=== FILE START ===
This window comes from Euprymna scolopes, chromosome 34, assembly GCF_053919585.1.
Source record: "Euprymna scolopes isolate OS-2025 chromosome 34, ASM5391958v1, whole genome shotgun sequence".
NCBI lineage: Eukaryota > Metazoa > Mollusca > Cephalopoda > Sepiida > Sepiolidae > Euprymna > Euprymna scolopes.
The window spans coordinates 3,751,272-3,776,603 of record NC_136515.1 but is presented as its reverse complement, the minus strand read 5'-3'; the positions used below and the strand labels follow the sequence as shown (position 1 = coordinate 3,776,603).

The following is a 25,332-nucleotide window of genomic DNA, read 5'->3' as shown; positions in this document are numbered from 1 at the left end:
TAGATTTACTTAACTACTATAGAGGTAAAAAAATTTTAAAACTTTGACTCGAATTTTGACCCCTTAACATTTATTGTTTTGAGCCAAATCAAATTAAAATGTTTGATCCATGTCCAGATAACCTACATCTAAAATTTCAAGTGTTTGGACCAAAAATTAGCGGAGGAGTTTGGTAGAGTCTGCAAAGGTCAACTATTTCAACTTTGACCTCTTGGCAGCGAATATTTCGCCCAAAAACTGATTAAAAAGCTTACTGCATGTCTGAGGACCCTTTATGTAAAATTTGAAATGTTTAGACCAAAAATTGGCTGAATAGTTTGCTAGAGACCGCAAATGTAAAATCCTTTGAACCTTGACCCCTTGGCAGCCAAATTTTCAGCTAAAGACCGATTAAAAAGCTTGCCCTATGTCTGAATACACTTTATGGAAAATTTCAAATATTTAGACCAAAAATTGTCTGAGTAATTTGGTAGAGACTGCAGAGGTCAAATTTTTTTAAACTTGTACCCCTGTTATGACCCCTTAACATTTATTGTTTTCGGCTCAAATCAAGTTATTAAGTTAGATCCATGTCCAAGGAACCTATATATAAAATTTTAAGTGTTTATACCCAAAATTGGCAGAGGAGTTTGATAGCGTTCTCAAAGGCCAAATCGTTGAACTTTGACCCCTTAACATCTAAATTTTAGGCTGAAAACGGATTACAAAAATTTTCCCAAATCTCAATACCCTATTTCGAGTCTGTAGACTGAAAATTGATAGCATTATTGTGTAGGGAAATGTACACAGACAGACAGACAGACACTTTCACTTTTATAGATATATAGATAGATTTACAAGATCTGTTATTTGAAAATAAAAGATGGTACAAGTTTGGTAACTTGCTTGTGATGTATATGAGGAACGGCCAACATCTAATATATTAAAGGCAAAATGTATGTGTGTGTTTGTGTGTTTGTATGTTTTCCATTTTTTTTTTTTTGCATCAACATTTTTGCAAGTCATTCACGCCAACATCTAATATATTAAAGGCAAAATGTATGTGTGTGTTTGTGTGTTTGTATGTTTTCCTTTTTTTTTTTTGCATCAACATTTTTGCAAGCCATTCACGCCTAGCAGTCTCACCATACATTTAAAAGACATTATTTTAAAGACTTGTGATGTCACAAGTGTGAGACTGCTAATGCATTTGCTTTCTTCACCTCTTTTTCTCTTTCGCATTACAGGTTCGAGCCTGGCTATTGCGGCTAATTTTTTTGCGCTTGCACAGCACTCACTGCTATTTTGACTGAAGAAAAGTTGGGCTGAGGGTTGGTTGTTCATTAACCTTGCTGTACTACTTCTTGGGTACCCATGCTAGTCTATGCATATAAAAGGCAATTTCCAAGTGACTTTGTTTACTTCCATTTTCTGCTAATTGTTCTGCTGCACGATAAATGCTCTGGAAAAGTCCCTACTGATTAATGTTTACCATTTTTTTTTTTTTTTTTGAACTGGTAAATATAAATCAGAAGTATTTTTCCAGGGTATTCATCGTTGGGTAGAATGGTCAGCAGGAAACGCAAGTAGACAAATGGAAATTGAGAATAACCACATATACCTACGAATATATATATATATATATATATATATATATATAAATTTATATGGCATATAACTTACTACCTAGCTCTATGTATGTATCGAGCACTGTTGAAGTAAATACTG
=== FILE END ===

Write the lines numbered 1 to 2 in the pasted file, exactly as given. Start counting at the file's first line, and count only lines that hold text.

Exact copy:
This window comes from Euprymna scolopes, chromosome 34, assembly GCF_053919585.1.
Source record: "Euprymna scolopes isolate OS-2025 chromosome 34, ASM5391958v1, whole genome shotgun sequence".